The Diversity Science Institute (IDS) recently concluded the third year of the Leadership Academy, a professional development program for students from historically marginalized groups in technology and engineering. This program, which was free for students, lasted six weeks, from July 11 to August 19. Students now begin a nine-month follow-up mentorship program led by technology and engineering professionals.

“What makes Leadership Academy special is that we create an active community of students from across the country who may feel alone in computer science and engineering majors because they are one of the few students in their own identity group in their program,” says Nilanjana Dasgupta, director of IDS and professor of psychology at UMass Amherst. “We bring them together in a space where they are surrounded by a critical mass of peers who share their experiences. We empower them to connect with each other and with mentors and speakers who inspire, advise and open doors to early career opportunities. And we guide them to develop problem-solving skills, communication skills, and a professional identity to navigate the technology and engineering workplaces.

This year, 55 students came from 37 colleges and universities across the country. The 2022 cohort included 78% women; 44% Black/African American and Black Multiracial; 25% Asian American and Multiracial Asian; 22% multiracial Hispanic and Latino; 9% white; 62% first-generation students; 25% LGBTQ students and 5% students with disabled[DM1] . The students received stipends through donations from Reboot Representation, Red Hat, MathWorks, Dell Technologies, Energetiq Technology, and Cornell University. The Leadership Academy itself is funded by a grant from Reboot Representation as part of their campaign to double the number of Black, Latino, and Native American women earning computer science degrees by 2025.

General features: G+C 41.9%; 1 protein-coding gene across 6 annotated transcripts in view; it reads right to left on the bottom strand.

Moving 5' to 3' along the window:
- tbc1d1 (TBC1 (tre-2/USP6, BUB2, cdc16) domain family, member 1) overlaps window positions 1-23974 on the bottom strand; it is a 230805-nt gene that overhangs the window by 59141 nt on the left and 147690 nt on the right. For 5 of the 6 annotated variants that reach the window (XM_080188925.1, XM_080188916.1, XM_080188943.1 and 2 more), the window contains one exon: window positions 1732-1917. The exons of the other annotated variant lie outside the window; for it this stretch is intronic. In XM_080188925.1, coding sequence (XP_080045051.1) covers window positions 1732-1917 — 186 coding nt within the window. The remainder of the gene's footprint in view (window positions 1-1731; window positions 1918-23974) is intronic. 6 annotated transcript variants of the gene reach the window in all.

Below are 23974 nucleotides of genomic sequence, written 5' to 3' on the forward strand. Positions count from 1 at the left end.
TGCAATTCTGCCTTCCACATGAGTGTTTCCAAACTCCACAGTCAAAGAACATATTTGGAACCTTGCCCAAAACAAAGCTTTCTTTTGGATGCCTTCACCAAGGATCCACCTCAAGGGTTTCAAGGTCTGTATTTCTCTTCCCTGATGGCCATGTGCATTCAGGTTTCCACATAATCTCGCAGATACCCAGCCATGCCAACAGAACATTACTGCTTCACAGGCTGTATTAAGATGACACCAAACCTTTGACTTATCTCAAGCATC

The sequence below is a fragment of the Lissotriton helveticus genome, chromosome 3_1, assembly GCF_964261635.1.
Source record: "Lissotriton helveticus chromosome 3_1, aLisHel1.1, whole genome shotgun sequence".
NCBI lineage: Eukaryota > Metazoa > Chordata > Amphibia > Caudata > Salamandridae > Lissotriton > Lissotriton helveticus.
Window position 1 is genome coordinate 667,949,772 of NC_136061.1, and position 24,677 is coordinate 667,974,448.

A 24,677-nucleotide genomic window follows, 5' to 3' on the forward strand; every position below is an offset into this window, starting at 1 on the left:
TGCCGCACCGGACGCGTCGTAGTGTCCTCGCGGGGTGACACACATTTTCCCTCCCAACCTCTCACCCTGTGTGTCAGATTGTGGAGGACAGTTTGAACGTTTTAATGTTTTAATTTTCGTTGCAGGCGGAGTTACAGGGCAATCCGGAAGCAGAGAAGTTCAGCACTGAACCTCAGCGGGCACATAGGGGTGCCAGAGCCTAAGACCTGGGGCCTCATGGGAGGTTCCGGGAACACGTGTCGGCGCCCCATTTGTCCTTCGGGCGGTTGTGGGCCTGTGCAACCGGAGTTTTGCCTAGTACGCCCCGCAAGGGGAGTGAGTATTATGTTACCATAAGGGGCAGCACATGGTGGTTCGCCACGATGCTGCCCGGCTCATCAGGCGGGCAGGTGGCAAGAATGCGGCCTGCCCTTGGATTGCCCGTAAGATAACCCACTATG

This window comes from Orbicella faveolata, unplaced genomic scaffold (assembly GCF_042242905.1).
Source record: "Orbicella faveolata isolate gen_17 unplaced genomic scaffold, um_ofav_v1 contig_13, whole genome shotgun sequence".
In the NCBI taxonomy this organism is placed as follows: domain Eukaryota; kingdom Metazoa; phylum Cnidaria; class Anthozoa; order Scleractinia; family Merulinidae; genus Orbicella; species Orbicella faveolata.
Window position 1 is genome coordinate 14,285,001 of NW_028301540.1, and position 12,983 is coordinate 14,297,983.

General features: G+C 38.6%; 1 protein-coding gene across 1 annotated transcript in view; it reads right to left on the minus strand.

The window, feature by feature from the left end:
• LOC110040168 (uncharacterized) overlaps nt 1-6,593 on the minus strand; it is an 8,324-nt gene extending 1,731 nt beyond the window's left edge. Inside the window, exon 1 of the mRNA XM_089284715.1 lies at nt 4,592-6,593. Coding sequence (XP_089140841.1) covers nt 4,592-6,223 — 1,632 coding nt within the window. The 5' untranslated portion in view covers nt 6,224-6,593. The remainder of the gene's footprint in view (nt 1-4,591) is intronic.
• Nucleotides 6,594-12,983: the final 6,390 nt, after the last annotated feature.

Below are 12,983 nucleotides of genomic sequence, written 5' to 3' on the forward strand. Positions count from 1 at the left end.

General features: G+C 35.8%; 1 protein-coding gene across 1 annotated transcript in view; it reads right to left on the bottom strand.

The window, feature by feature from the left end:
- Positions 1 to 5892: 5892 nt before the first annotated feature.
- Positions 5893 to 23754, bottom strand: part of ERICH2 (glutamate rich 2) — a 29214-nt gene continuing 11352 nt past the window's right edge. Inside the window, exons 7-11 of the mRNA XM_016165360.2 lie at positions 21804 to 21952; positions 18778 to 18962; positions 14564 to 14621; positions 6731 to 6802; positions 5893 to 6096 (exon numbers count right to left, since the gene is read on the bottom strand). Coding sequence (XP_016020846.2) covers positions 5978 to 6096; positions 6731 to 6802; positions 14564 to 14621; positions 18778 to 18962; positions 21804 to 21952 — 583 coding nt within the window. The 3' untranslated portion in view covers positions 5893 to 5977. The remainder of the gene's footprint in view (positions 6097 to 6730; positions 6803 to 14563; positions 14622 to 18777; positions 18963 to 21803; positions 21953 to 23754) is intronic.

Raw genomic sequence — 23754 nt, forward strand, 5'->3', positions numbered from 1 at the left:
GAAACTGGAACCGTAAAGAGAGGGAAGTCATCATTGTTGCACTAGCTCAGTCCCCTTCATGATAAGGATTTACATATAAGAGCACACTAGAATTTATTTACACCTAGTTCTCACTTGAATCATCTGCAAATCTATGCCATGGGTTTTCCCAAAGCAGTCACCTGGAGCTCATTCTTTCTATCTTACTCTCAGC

“The scholarship meant I didn’t have to work this summer,” says Felix Daily, a UMass Boston student who attended this year’s Leadership Academy. “It meant I had to participate because I didn’t have to work. Having the summer to devote myself solely to academics has been a huge boon. It was also encouraging to see that there were other people like me, and to be in a space with those kinds of people who are invested in self-improvement and learning – it was lovely .

During the Leadership Academy, students learn skills to thrive in college that they can also apply to launch their early careers. These include problem-solving skills such as negotiation training, communication strategies, professional identity development, and tactical knowledge of workplace norms and expectations of technology and communication. ‘engineering.

“Students see how a growth mindset applied to personal change breaks down barriers during their college years and prepares them for success in internships and early careers,” says Rati Thanawala, who co-directed the teaching program and is the Hannah Riley Bowles Professor of Management, Leadership and Sciences at Harvard Kennedy School. “All of this leads to more self-confidence as they begin their new journey to becoming tech influencers.”

A dose of inspiration came from guest speakers from various industries and diverse identities. Students will develop in-depth mentoring relationships with industry mentors by participating in small mentoring modules throughout the academic year. Mentors will use their work and life experience to guide mentees in applying their courses to personal challenges and help them set goals, develop their professional identity, and build resilience. These relationships allow students to develop their own professional networks and successfully access internships, apprenticeships, and other real-world work experiences.

Part of the program was developed with funding from Pivotal Ventures, a Melinda Gates company.